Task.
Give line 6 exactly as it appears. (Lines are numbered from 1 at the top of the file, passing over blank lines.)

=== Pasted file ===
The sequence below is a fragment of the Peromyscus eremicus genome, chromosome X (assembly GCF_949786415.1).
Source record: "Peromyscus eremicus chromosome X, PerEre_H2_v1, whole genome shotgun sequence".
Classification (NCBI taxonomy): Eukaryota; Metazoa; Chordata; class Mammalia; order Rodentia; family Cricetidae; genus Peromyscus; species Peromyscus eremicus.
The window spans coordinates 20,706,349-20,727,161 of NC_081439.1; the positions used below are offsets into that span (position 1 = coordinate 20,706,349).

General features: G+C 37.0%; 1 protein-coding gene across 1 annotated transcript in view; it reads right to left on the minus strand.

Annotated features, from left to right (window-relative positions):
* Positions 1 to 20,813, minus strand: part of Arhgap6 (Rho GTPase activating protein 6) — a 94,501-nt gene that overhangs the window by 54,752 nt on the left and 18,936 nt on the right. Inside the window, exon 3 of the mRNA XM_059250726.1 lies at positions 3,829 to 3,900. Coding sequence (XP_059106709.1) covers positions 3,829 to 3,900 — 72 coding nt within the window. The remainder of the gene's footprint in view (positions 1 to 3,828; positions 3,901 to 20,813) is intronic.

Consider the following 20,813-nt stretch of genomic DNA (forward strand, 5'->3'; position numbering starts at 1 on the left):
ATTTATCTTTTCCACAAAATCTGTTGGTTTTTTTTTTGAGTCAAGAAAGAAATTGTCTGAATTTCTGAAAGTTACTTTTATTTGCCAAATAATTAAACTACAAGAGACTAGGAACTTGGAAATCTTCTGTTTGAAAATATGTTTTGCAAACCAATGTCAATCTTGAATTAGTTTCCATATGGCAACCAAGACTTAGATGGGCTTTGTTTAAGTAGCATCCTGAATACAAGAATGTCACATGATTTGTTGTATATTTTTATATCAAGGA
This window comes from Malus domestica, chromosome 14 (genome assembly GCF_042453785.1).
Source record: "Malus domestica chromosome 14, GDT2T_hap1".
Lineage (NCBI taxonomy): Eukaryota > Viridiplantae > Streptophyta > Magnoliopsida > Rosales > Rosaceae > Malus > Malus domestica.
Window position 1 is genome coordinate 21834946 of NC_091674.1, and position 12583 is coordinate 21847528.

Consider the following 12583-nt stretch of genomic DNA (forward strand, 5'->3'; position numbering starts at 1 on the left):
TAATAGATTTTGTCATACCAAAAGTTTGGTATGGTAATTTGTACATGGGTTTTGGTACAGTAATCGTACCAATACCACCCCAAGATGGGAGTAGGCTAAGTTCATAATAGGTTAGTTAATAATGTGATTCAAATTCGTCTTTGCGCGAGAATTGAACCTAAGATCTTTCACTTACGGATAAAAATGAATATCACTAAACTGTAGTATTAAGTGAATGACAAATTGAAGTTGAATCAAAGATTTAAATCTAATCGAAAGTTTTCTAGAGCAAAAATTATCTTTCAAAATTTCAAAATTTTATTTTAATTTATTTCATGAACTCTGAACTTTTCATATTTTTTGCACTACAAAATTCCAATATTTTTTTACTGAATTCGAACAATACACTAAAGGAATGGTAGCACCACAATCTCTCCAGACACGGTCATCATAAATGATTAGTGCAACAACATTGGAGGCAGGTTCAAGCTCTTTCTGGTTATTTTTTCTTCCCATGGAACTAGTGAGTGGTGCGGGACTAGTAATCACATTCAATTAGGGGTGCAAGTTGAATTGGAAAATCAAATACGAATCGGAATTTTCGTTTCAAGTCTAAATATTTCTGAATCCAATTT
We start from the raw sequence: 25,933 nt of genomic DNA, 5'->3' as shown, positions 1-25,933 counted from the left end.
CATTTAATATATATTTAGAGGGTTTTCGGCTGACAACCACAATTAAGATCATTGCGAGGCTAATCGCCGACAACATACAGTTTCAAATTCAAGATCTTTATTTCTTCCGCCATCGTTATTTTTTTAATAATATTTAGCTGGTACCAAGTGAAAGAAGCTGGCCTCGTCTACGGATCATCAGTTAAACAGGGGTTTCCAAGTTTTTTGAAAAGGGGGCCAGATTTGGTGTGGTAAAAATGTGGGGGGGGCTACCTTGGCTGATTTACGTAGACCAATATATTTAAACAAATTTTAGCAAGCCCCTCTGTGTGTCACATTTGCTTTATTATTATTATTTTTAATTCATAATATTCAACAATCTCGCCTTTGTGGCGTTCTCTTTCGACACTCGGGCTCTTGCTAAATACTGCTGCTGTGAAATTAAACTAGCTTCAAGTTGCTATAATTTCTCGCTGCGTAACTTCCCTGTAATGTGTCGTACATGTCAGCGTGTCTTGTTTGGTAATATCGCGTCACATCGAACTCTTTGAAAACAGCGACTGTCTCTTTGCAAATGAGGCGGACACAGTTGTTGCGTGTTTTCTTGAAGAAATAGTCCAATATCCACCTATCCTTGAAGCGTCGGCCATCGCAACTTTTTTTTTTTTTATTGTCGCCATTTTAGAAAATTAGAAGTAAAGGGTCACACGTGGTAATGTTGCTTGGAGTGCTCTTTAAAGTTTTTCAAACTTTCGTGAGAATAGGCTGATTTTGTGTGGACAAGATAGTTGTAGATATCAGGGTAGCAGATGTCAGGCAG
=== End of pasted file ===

Annotated features, from left to right (window-relative positions):